Monday, April 2, 2012

B is for BASIC

This is the second day of April's A to Z challenge, which brings us to B.

Oh, how I miss BASIC! It was a good little programming language that came with all of the personal computers back in the 1980's. Simple. Easy to learn. Handy for those little quick and dirty programming tasks. It was a perfect first programming language for kids (and adults) to learn.

BASIC was created at Darmouth in 1964 by John George Kemeny and Thomas Eugene Kurtz and some grad students. It was an acronym for Beginner's All-purpose Symbolic Instruction Code. It was the main language used for time-sharing on minicomputers and then was packaged (normally in ROM firmware) on nearly every microcomputer.

Three of the grad students went from Dartmouth to the Ford Motor Company in Detroit. At Ford, they found some labor lawyers who provided venture capital and they started a time-sharing company called Cyphernetics in Ann Arbor, Michigan.

I worked for Digital Equipment Corp (DEC) in 1969 as a Customer Engineer on their site and they taught me BASIC. It's not often you get to learn from the creators.

For those newer to computers, time-sharing allowed multiple people to use the minicomputers via teletypes to access the computers via modem over the phone lines. No punch cards. Input was by paper tape or keyboard entry. Output was typed on the teletype's paper or paper tape. It was real progress in 1969.

In the mid '70's, I did some freelance BASIC consulting a minicomputer in Tampa. The company sold printers and some of the first VCRs available. I redid their software accounting system in a variant of business Basic. (Mainly to allow them to hide their income from copying porn movies on six VCRs they had in a back room.)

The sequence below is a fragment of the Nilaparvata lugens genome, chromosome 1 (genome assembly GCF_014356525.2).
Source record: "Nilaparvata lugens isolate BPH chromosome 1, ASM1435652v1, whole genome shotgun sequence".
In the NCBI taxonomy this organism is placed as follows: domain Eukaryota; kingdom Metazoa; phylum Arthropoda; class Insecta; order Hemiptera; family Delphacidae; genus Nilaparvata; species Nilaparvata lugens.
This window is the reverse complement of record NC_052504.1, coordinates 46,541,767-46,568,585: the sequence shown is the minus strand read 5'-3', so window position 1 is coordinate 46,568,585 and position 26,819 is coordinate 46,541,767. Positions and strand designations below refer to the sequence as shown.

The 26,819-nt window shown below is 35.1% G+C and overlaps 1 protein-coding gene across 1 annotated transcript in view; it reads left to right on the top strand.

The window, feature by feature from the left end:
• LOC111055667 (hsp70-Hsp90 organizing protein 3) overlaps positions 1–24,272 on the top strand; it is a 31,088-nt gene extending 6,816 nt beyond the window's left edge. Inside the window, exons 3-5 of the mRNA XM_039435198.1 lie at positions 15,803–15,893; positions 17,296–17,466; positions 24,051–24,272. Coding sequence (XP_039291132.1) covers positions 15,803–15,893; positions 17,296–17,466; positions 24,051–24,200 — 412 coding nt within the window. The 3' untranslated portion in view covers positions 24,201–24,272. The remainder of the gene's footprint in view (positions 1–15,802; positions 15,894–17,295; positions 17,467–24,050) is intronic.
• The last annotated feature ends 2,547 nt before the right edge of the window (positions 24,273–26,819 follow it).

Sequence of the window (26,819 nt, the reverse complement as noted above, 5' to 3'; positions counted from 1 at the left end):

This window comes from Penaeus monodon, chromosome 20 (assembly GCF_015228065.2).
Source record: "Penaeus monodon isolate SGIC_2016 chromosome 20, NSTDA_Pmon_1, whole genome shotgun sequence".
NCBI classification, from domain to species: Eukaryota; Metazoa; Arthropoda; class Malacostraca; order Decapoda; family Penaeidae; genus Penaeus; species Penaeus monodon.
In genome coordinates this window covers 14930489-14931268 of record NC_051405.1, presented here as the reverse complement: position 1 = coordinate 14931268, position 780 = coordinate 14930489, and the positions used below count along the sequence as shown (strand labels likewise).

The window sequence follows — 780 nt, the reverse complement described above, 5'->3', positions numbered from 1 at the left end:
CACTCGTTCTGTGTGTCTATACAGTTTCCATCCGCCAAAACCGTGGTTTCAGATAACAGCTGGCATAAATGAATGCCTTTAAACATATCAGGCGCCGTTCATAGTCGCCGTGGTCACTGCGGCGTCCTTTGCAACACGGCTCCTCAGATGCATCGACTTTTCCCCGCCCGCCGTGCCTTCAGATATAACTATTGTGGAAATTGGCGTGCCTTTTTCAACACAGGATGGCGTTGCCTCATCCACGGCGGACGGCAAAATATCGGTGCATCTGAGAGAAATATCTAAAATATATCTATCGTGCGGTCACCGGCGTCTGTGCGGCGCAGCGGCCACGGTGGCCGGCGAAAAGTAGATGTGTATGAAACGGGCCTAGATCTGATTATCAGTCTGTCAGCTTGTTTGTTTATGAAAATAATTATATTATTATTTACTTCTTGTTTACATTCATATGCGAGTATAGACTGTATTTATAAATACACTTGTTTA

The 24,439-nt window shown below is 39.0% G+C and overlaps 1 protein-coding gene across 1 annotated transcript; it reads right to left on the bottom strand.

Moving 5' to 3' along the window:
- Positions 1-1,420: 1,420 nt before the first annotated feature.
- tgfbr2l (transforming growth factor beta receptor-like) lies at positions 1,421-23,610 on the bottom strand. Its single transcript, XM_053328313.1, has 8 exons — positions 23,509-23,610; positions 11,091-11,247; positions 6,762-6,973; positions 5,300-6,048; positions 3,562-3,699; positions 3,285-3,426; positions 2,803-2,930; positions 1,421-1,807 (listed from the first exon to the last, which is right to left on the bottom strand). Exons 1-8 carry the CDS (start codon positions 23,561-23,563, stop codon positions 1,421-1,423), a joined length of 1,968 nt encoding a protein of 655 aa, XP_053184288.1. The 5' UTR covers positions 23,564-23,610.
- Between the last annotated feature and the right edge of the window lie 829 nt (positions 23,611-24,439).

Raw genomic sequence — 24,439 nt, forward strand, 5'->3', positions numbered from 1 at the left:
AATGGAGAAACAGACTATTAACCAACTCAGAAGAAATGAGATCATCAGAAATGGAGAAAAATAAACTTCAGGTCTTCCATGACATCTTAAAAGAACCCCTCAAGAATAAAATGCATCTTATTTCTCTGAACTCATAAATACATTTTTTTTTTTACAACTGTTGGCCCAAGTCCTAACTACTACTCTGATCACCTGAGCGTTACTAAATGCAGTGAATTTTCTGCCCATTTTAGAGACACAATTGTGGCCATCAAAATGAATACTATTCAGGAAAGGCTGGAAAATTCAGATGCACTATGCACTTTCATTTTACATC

When PCs first came out, everyone was having fun with programming in BASIC. There were all kinds of simple games available. The PC magazines used to print programs that you could, in turn, type into your PC.

When Florida started their Lotto, I wrote a small program so that I could input the weekly numbers and it would display the frequency for each of the winning numbers. It was a fun task. But, alas, I still haven't won the Lotto.

BASIC taught you to program. Its replacements such as Microsoft's Visual Basic amd .NET, teaches you how to click, drag and drop. It is too complicated for most people to grasp.

Maybe it is time to get back to BASIC.


  1. Isn't it amazing how far we've come and yest how much we've lost?

    1. So true Donna. Unfortunately, we can't turn back the clock (except for once a year when we fall back only one hour)

  2. I remember te first computers and having to type everything's in code. Amazing how it's all changed so much and smart phones!